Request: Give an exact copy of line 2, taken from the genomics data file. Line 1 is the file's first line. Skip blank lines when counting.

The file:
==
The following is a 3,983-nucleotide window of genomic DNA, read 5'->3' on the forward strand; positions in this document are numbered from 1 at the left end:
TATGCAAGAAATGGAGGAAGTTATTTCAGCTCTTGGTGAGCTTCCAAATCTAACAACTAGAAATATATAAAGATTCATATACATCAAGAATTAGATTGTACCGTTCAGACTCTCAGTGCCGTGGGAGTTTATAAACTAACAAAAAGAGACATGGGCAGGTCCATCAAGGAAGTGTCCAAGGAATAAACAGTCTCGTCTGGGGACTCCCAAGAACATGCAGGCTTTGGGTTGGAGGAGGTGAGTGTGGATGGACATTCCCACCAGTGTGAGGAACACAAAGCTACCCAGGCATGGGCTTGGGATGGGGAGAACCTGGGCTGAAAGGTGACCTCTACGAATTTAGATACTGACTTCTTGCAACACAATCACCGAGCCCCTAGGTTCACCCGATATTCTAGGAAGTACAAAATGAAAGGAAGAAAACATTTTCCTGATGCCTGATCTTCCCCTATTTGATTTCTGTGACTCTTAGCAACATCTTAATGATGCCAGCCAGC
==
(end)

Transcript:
TATGCAAGAAATGGAGGAAGTTATTTCAGCTCTTGGTGAGCTTCCAAATCTAACAACTAGAAATATATAAAGATTCATATACATCAAGAATTAGATTGTACCGTTCAGACTCTCAGTGCCGTGGGAGTTTATAAACTAACAAAAAGAGACATGGGCAGGTCCATCAAGGAAGTGTCCAAGGAATAAACAGTCTCGTCTGGGGACTCCCAAGAACATGCAGGCTTTGGGTTGGAGGAGGTGAGTGTGGATGGACATTCCCACCAGTGTGAGGAACACAAAGCTACCCAGGCATGGGCTTGGGATGGGGAGAACCTGGGCTGAAAGGTGACCTCTACGAATTTAGATACTGACTTCTTGCAACACAATCACCGAGCCCCTAGGTTCACCCGATATTCTAGGAAGTACAAAATGAAAGGAAGAAAACATTTTCCTGATGCCTGATCTTCCCCTATTTGATTTCTGTGACTCTTAGCAACATCTTAATGATGCCAGCCAGC